Georgia Gov. Nathan Deal will sign legislation on Wednesday, April 30th 2014, that permits licensed gun owners to carry their firearms in more public places than before, to include churches, bars and government buildings that do not have a security checkpoint.
Critics are calling it the most permissive gun law in the nation, while supporters are hailing it a monument to the spirit of the 2nd Amendment. Governor Deal extended the law to permit the carry of a firearm to active duty military personnel 18 and above stating; “If they are old enough to carry a weapon in defense of their country, they are old enough to carry a weapon in defense of themselves.”
The law as it is written protects private property owners in that it preserves their power to deny entry to anyone carrying a gun on their premises, and can set rules that make sense to them, without violating the law or infringing on the rights of gun – owners.
Under this law, patrons can carry their firearm into a bar unless the bar owner tells them to leave. Prior to the law, firearms worn into a house of worship was illegal. Now, under the Safe Carry Protection Act, the gun licensed gun owner can bring a gun only with the permission of that Church’s leadership. If violated, they face a $100 fine. If a non-licensed gun owner brings a gun to the Church, they will be guilty of a misdemeanor.
Perhaps, considered by some as the most controversial of all is the Safe Carry Protection Act will empower local school boards to vote on whether they will let teachers or school staff to carry guns on campus. Staff members will be required to file an application with the school board, then under go “Judgement Pistol Shooting”, “Marksmanship” training, and review of Georgia laws regarding self-defense shooting. Staffers will be required to own a safe or lock box to store the weapon, if they are not carrying it on their person on campus.
In a complete reversal of what is one of the most onerous violations of constitutional principles in the name of security is under the Safe Carry Protection Act, licensed gun owners will be allowed to have their firearm in airport common areas. If they mistakenly bring it past a checkpoint area, they will be permitted to retrieve their property without criminal penalty. They cannot bring it past TSA check-points because that is federally controlled and not a State controlled area.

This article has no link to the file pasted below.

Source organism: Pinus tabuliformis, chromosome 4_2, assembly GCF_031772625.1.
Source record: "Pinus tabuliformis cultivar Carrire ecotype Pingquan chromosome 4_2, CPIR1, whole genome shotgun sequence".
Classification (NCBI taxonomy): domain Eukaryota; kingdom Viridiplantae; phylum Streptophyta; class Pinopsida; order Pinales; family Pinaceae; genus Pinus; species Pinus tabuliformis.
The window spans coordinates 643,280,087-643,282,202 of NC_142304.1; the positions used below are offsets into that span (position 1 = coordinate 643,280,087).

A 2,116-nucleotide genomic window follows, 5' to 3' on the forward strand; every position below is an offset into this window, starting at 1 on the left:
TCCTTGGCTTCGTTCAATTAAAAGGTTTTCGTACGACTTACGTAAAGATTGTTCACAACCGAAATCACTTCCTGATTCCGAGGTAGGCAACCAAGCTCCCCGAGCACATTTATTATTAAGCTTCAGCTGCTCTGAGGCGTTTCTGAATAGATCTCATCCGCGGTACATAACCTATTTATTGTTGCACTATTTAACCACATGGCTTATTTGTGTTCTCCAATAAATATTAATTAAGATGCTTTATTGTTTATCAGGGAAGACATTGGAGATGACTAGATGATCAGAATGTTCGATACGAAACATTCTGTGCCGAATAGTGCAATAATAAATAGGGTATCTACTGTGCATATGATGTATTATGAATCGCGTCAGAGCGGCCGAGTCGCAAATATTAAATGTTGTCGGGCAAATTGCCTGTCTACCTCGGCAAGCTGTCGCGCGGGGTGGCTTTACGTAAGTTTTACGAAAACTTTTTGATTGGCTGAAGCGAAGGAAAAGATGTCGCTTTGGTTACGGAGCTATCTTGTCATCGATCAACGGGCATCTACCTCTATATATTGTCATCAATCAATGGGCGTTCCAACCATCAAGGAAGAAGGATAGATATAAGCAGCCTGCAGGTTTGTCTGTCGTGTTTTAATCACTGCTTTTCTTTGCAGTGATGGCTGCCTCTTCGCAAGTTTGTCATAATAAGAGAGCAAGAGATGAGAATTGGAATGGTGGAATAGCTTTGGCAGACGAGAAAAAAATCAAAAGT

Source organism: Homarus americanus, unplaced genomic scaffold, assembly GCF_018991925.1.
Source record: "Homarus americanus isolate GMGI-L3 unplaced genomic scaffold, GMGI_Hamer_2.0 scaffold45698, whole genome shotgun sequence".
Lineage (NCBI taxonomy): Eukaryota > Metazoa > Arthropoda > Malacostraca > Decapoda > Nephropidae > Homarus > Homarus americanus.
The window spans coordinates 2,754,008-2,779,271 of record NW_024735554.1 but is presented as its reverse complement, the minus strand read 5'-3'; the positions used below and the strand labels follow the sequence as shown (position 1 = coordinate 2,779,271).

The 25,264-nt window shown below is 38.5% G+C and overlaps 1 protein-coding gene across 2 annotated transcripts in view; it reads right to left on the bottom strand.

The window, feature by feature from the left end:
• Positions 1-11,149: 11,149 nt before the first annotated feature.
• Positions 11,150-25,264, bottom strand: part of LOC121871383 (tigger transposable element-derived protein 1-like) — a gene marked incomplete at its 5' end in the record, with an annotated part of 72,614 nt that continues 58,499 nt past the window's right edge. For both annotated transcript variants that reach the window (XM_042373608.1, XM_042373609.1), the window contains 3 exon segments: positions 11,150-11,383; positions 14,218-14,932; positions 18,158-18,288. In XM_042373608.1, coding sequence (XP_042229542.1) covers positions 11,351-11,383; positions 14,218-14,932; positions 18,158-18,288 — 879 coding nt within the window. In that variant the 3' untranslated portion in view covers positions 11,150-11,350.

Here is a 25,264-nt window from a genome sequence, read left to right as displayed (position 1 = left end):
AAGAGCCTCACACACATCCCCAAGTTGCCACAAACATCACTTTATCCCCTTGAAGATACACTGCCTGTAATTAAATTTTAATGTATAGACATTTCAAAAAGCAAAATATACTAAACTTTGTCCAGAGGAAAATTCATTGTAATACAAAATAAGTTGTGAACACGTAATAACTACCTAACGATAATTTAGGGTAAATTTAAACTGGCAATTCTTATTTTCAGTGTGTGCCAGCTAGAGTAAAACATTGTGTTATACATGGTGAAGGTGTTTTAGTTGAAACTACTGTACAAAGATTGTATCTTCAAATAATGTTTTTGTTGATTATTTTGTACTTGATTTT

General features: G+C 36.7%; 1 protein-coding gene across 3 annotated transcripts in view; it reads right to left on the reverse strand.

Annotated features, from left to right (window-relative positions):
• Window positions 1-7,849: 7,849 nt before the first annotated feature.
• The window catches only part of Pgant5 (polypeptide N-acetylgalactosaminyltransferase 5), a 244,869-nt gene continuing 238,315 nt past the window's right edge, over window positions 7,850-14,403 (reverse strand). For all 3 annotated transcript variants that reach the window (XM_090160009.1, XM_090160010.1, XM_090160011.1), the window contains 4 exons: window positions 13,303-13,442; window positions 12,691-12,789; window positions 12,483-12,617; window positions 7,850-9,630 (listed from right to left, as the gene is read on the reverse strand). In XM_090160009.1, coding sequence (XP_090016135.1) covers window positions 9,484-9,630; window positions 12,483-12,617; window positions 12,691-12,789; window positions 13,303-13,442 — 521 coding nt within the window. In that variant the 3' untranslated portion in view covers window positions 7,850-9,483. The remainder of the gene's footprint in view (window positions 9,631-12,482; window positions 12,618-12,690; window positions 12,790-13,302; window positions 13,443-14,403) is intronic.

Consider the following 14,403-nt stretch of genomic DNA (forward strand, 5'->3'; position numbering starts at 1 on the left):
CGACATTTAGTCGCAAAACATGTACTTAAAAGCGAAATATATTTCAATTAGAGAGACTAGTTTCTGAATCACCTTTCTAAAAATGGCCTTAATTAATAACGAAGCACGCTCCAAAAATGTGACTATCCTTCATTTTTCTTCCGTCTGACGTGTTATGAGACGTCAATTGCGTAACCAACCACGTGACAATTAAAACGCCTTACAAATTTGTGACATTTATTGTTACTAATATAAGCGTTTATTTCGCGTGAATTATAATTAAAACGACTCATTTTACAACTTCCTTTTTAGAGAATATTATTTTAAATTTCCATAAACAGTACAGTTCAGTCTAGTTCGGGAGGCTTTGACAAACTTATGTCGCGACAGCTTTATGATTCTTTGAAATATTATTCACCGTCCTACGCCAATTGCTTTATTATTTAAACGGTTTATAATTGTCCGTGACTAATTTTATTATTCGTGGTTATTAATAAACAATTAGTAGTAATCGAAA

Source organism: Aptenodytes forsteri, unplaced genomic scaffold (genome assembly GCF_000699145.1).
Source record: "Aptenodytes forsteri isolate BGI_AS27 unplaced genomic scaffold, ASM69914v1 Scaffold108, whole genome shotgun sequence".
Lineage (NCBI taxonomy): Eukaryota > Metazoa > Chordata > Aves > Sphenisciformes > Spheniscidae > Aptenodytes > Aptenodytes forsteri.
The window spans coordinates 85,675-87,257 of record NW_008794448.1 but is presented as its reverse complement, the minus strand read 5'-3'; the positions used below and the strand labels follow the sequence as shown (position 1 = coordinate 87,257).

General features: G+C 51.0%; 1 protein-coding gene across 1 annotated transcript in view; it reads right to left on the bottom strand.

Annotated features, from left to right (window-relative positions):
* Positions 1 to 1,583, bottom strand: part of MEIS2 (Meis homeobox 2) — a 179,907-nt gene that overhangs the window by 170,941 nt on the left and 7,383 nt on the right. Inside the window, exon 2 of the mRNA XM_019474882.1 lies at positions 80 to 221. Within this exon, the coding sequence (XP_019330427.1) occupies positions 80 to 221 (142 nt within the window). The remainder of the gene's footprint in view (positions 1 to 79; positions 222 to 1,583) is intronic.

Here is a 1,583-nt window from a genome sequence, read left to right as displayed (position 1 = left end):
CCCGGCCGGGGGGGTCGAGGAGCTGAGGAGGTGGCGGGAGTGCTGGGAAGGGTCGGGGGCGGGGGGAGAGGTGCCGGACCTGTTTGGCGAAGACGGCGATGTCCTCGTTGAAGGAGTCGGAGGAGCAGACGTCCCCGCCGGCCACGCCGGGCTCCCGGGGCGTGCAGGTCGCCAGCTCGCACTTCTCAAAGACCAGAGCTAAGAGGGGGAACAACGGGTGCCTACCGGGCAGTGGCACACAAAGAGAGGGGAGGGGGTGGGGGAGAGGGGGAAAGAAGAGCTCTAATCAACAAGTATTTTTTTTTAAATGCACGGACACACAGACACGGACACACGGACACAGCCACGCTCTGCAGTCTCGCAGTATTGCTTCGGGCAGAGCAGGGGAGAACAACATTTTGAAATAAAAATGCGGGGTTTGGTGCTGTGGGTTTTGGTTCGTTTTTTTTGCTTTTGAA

The Safe Carry Protection Act permits licensed gun owners to bring their weapons into unsecured government buildings, but not into buildings with security checkpoints or metal detectors. The idea behind this portion of the law is an expression of trust for licensed gun owners in towns or municipalities lacking the funds to hire security guards for their buildings. Most of all, there will be no data-base of gun-owners or would the creation of one be permitted. Additionally, the law eliminates the redundancy of paying for renewing individual weapons carry permits.
In Rockland County, a local newspaper published the names and addresses of privately owned firearms, identifying them to potential gun thieves or target them for armed robbery. It caused a firestorm of criticism.
In New York, Governor Cuomo and 43 New York State Senators, passed the S.A.F.E. Act which limited the quantity of rounds a licensed gun owner could have in their weapon, along with other infringements attached to harsh penalties. Georgia’s “Safe Carry Protection Act” and New York’s S.A.F.E. act stand in stark contrast to each other. Both claim to protect the public from violent criminals without infringing on their constitutionally protected 2nd Amendment rights. One seems to trust their licensed gun – owner citizens with greater latitude, while the other seems to mistrust their licensed gun-owners by heaping on them multiple impediments and harsh penalties, designed to discourage private gun – ownership.